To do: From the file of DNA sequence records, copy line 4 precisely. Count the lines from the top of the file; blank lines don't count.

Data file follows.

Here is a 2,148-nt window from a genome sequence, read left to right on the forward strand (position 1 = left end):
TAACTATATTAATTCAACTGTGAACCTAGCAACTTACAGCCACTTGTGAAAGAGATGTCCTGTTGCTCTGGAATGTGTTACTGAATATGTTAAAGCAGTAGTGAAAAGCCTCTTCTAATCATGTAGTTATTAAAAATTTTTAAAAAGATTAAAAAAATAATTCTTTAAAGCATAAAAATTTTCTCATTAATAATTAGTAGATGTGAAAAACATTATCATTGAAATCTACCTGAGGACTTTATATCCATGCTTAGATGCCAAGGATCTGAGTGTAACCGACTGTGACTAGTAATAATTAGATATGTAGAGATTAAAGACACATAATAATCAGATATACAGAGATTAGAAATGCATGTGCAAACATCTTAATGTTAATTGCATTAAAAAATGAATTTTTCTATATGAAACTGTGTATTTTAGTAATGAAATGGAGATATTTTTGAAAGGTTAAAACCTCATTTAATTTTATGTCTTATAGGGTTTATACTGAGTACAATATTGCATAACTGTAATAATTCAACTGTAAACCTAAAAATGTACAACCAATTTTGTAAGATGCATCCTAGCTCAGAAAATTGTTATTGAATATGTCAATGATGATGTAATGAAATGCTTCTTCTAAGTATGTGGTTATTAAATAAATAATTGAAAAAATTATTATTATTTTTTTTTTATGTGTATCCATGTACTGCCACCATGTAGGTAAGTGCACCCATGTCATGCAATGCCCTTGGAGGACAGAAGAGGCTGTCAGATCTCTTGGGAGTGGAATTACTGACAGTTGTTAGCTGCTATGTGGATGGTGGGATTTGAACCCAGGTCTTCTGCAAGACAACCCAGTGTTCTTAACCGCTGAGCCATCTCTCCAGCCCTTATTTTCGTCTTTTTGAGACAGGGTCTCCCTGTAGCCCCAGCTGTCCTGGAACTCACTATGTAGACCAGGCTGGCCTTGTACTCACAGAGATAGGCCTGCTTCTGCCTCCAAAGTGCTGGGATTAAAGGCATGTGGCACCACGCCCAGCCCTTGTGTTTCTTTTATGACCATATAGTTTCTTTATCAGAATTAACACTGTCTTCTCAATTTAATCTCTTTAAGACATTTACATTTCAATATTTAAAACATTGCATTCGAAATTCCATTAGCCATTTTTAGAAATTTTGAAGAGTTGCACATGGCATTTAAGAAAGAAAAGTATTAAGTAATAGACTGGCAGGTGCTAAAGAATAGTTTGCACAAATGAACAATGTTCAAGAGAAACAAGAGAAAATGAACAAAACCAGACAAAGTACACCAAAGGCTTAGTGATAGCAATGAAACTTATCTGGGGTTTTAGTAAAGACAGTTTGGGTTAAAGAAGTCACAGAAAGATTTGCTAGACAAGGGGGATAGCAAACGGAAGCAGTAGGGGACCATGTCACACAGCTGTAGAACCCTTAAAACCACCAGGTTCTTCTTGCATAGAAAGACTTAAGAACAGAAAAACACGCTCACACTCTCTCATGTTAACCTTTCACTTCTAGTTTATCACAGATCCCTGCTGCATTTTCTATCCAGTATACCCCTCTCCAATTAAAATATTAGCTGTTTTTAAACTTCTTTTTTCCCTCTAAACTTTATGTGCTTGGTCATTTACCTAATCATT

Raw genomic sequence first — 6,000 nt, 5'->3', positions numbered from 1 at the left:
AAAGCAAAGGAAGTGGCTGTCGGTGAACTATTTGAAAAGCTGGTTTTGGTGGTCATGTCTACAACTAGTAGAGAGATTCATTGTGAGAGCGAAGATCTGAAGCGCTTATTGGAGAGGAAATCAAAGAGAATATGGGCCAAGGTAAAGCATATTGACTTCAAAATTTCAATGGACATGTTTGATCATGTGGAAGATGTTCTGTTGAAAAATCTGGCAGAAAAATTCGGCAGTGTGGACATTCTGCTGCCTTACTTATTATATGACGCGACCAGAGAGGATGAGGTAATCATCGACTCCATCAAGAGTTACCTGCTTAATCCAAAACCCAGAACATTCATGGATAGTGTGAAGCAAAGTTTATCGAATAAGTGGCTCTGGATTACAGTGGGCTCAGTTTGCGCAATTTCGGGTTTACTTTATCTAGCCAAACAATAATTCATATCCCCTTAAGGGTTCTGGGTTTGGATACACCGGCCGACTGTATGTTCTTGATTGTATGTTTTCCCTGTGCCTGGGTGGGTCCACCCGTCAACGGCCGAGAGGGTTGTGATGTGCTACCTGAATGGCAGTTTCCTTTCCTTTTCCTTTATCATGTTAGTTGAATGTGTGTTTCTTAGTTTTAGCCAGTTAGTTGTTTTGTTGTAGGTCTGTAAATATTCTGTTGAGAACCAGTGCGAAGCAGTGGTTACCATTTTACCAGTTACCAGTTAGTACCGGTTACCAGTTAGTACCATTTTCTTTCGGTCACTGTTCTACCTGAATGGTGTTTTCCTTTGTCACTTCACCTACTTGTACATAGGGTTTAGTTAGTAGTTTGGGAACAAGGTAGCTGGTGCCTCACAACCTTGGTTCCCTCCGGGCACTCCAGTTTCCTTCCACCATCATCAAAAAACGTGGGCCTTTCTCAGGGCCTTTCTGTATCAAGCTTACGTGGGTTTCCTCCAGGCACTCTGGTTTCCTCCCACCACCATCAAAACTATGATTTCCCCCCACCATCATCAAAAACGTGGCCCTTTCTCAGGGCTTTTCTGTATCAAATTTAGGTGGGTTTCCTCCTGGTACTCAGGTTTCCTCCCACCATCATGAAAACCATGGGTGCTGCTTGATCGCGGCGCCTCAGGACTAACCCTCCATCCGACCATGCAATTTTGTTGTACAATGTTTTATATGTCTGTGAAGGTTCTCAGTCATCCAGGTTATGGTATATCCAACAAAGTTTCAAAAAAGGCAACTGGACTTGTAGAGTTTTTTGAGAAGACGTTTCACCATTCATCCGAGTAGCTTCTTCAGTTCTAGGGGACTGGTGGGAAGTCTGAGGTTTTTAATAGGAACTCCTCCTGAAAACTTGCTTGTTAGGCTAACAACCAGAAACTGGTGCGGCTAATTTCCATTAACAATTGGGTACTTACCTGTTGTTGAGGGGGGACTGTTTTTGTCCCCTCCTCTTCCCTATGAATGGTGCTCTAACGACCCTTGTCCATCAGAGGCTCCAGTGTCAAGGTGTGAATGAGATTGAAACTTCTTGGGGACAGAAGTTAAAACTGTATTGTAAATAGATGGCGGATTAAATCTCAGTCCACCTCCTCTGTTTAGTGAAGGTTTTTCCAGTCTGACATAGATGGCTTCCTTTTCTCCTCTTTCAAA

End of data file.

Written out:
AAAGCAAAGGAAGTGGCTGTCGGTGAACTATTTGAAAAGCTGGTTTTGGTGGTCATGTCTACAACTAGTAGAGAGATTCATTGTGAGAGCGAAGATCTGAAGCGCTTATTGGAGAGGAAATCAAAGAGAATATGGGCCAAGGTAAAGCATATTGACTTCAAAATTTCAATGGACATGTTTGATCATGTGGAAGATGTTCTGTTGAAAAATCTGGCAGAAAAATTCGGCAGTGTGGACATTCTGCTGCCTTACTTATTATATGACGCGACCAGAGAGGATGAGGTAATCATCGACTCCATCAAGAGTTACCTGCTTAATCCAAAACCCAGAACATTCATGGATAGTGTGAAGCAAAGTTTATCGAATAAGTGGCTCTGGATTACAGTGGGCTCAGTTTGCGCAATTTCGGGTTTACTTTATCTAGCCAAACAATAATTCATATCCCCTTAAGGGTTCTGGGTTTGGATACACCGGCCGACTGTATGTTCTTGATTGTATGTTTTCCCTGTGCCTGGGTGGGTCCACCCGTCAACGGCCGAGAGGGTTGTGATGTGCTACCTGAATGGCAGTTTCCTTTCCTTTTCCTTTATCATGTTAGTTGAATGTGTGTTTCTTAGTTTTAGCCAGTTAGTTGTTTTGTTGTAGGTCTGTAAATATTCTGTTGAGAACCAGTGCGAAGCAGTGGTTACCATTTTACCAGTTACCAGTTAGTACCGGTTACCAGTTAGTACCATTTTCTTTCGGTCACTGTTCTACCTGAATGGTGTTTTCCTTTGTCACTTCACCTACTTGTACATAGGGTTTAGTTAGTAGTTTGGGAACAAGGTAGCTGGTGCCTCACAACCTTGGTTCCCTCCGGGCACTCCAGTTTCCTTCCACCATCATCAAAAAACGTGGGCCTTTCTCAGGGCCTTTCTGTATCAAGCTTACGTGGGTTTCCTCCAGGCACTCTGGTTTCCTCCCACCACCATCAAAACTATGATTTCCCCCCACCATCATCAAAAACGTGGCCCTTTCTCAGGGCTTTTCTGTATCAAATTTAGGTGGGTTTCCTCCTGGTACTCAGGTTTCCTCCCACCATCATGAAAACCATGGGTGCTGCTTGATCGCGGCGCCTCAGGACTAACCCTCCATCCGACCATGCAATTTTGTTGTACAATGTTTTATATGTCTGTGAAGGTTCTCAGTCATCCAGGTTATGGTATATCCAACAAAGTTTCAAAAAAGGCAACTGGACTTGTAGAGTTTTTTGAGAAGACGTTTCACCATTCATCCGAGTAGCTTCTTCAGTTCTAGGGGACTGGTGGGAAGTCTGAGGTTTTTAATAGGAACTCCTCCTGAAAACTTGCTTGTTAGGCTAACAACCAGAAACTGGTGCGGCTAATTTCCATTAACAATTGGGTACTTACCTGTTGTTGAGGGGGGACTGTTTTTGTCCCCTCCTCTTCCCTATGAATGGTGCTCTAACGACCCTTGTCCATCAGAGGCTCCAGTGTCAAGGTGTGAATGAGATTGAAACTTCTTGGGGACAGAAGTTAAAACTGTATTGTAAATAGATGGCGGATTAAATCTCAGTCCACCTCCTCTGTTTAGTGAAGGTTTTTCCAGTCTGACATAGATGGCTTCCTTTTCTCCTCTTTCAAA